After ten years we should be used to the Commonwealth’s practice of obscuring a major decision behind the smokescreen of a minor but more controversial decision.
The changes to health insurance announced last week provide a case in point. While the sale of Medibank Private has created the smokescreen, the decision to expand the role of private health insurance will do far more damage to our health care system and, for many, will diminish our autonomy and personal responsibility.
The smokescreen — the Medibank Private sale
The decision was announced with much hype about efficiency, costs and competition, but a change in equity holding, in itself, results in no change other than a different heading on the balance sheet. After all, Medibank Private is just another insurer which happens to be government owned.
Abbott’s suggestion that because it will be in the private sector it will be more efficient does not stand up to scrutiny. Its management costs, at 9.2 percent of revenue, are already below the 9.5 percent industry average. The industry is highly regulated (which limits the scope for innovation), and, in any event, government agencies are skilled in collecting and distributing money. But no amount of evidence can shake some people’s faith in the intrinsic inefficiency of the public sector.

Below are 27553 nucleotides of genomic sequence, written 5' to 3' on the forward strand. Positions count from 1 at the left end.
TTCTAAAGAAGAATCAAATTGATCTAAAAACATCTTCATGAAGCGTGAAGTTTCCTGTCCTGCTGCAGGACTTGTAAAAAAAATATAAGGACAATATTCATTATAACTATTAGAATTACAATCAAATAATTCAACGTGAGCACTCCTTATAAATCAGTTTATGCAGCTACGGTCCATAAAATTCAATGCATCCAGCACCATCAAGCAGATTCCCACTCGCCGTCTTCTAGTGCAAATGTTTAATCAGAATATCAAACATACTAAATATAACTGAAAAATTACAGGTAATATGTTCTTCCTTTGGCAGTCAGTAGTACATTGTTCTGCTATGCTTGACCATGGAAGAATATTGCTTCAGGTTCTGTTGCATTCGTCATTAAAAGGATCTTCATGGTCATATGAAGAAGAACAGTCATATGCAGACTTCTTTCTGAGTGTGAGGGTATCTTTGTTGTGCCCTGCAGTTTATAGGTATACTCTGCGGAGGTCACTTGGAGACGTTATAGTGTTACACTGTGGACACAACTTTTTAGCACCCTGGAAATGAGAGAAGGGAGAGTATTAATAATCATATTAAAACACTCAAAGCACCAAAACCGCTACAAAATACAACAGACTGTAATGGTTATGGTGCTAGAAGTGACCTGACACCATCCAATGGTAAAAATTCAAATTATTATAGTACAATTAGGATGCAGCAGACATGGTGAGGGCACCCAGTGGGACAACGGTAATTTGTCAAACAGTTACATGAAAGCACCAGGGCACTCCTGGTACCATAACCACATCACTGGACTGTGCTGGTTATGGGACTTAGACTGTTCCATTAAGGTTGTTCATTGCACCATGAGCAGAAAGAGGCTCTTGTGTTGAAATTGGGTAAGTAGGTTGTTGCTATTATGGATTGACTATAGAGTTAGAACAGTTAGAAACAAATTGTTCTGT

Hints that privatization will help keep premiums in check do not wash — the cost drivers of premiums (ageing, younger people deserting the funds, technologies, the moral hazard of private insurance itself) are still present.
But, in itself, the sale won’t drive premiums up either. Medibank Private is already highly profitable, returning about 20 percent on the book value of equity, but it is thinly capitalized. Even if Medibank Private had been operated on a non-profit basis, it would have been able to drop premiums by only around two percent. In the financial sector (and let’s remember that the insurers are part of the finance industry, not the health industry), very small changes in fees result in large changes in profit.